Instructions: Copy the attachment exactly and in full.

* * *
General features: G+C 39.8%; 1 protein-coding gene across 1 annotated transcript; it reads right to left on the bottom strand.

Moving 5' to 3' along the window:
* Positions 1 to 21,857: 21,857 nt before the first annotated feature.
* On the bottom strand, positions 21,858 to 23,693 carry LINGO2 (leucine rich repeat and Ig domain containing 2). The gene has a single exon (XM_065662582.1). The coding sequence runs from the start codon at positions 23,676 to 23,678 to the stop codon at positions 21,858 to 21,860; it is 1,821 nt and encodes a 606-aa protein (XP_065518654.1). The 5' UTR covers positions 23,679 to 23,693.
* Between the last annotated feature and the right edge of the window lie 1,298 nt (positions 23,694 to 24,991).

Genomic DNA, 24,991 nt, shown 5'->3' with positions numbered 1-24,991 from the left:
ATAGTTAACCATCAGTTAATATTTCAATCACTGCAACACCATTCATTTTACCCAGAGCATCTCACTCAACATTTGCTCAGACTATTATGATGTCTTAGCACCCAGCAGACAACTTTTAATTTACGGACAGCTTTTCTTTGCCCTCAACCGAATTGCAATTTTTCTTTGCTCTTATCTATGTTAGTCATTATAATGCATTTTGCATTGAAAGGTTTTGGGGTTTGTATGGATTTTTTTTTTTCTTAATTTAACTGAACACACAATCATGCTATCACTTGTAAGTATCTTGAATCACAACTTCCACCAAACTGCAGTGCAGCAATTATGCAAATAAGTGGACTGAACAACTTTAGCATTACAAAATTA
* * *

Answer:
General features: G+C 39.8%; 1 protein-coding gene across 1 annotated transcript; it reads right to left on the bottom strand.

Moving 5' to 3' along the window:
* Positions 1 to 21,857: 21,857 nt before the first annotated feature.
* On the bottom strand, positions 21,858 to 23,693 carry LINGO2 (leucine rich repeat and Ig domain containing 2). The gene has a single exon (XM_065662582.1). The coding sequence runs from the start codon at positions 23,676 to 23,678 to the stop codon at positions 21,858 to 21,860; it is 1,821 nt and encodes a 606-aa protein (XP_065518654.1). The 5' UTR covers positions 23,679 to 23,693.
* Between the last annotated feature and the right edge of the window lie 1,298 nt (positions 23,694 to 24,991).

Genomic DNA, 24,991 nt, shown 5'->3' with positions numbered 1-24,991 from the left:
ATAGTTAACCATCAGTTAATATTTCAATCACTGCAACACCATTCATTTTACCCAGAGCATCTCACTCAACATTTGCTCAGACTATTATGATGTCTTAGCACCCAGCAGACAACTTTTAATTTACGGACAGCTTTTCTTTGCCCTCAACCGAATTGCAATTTTTCTTTGCTCTTATCTATGTTAGTCATTATAATGCATTTTGCATTGAAAGGTTTTGGGGTTTGTATGGATTTTTTTTTTTCTTAATTTAACTGAACACACAATCATGCTATCACTTGTAAGTATCTTGAATCACAACTTCCACCAAACTGCAGTGCAGCAATTATGCAAATAAGTGGACTGAACAACTTTAGCATTACAAAATTA